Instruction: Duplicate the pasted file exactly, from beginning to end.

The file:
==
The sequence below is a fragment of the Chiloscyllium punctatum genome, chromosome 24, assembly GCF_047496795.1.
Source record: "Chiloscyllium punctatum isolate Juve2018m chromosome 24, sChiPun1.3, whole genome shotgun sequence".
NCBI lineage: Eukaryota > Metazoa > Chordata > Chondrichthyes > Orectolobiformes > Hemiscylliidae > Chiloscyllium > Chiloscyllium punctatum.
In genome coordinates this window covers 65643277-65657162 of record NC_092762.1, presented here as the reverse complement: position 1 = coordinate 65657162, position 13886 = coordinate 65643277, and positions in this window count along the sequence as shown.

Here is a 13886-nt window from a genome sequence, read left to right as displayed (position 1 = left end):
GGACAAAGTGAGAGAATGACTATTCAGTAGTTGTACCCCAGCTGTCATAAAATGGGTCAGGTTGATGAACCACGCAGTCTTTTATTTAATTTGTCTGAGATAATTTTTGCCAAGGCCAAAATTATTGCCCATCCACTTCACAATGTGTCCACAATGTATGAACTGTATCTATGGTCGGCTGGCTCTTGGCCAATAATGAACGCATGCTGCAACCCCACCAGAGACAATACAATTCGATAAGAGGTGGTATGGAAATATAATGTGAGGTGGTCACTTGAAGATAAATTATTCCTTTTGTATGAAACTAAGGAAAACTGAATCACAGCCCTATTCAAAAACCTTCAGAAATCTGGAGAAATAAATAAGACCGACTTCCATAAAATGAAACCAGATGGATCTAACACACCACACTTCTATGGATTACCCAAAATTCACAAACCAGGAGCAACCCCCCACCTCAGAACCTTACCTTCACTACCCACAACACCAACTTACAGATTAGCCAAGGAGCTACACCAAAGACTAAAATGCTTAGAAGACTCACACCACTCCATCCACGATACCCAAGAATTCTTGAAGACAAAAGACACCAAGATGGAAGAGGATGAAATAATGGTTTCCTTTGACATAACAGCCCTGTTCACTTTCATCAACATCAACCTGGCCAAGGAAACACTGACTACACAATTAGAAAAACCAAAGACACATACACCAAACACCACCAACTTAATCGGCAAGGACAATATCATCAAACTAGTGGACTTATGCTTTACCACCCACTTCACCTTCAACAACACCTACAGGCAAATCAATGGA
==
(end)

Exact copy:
The sequence below is a fragment of the Chiloscyllium punctatum genome, chromosome 24, assembly GCF_047496795.1.
Source record: "Chiloscyllium punctatum isolate Juve2018m chromosome 24, sChiPun1.3, whole genome shotgun sequence".
NCBI lineage: Eukaryota > Metazoa > Chordata > Chondrichthyes > Orectolobiformes > Hemiscylliidae > Chiloscyllium > Chiloscyllium punctatum.
In genome coordinates this window covers 65643277-65657162 of record NC_092762.1, presented here as the reverse complement: position 1 = coordinate 65657162, position 13886 = coordinate 65643277, and positions in this window count along the sequence as shown.

Here is a 13886-nt window from a genome sequence, read left to right as displayed (position 1 = left end):
GGACAAAGTGAGAGAATGACTATTCAGTAGTTGTACCCCAGCTGTCATAAAATGGGTCAGGTTGATGAACCACGCAGTCTTTTATTTAATTTGTCTGAGATAATTTTTGCCAAGGCCAAAATTATTGCCCATCCACTTCACAATGTGTCCACAATGTATGAACTGTATCTATGGTCGGCTGGCTCTTGGCCAATAATGAACGCATGCTGCAACCCCACCAGAGACAATACAATTCGATAAGAGGTGGTATGGAAATATAATGTGAGGTGGTCACTTGAAGATAAATTATTCCTTTTGTATGAAACTAAGGAAAACTGAATCACAGCCCTATTCAAAAACCTTCAGAAATCTGGAGAAATAAATAAGACCGACTTCCATAAAATGAAACCAGATGGATCTAACACACCACACTTCTATGGATTACCCAAAATTCACAAACCAGGAGCAACCCCCCACCTCAGAACCTTACCTTCACTACCCACAACACCAACTTACAGATTAGCCAAGGAGCTACACCAAAGACTAAAATGCTTAGAAGACTCACACCACTCCATCCACGATACCCAAGAATTCTTGAAGACAAAAGACACCAAGATGGAAGAGGATGAAATAATGGTTTCCTTTGACATAACAGCCCTGTTCACTTTCATCAACATCAACCTGGCCAAGGAAACACTGACTACACAATTAGAAAAACCAAAGACACATACACCAAACACCACCAACTTAATCGGCAAGGACAATATCATCAAACTAGTGGACTTATGCTTTACCACCCACTTCACCTTCAACAACACCTACAGGCAAATCAATGGA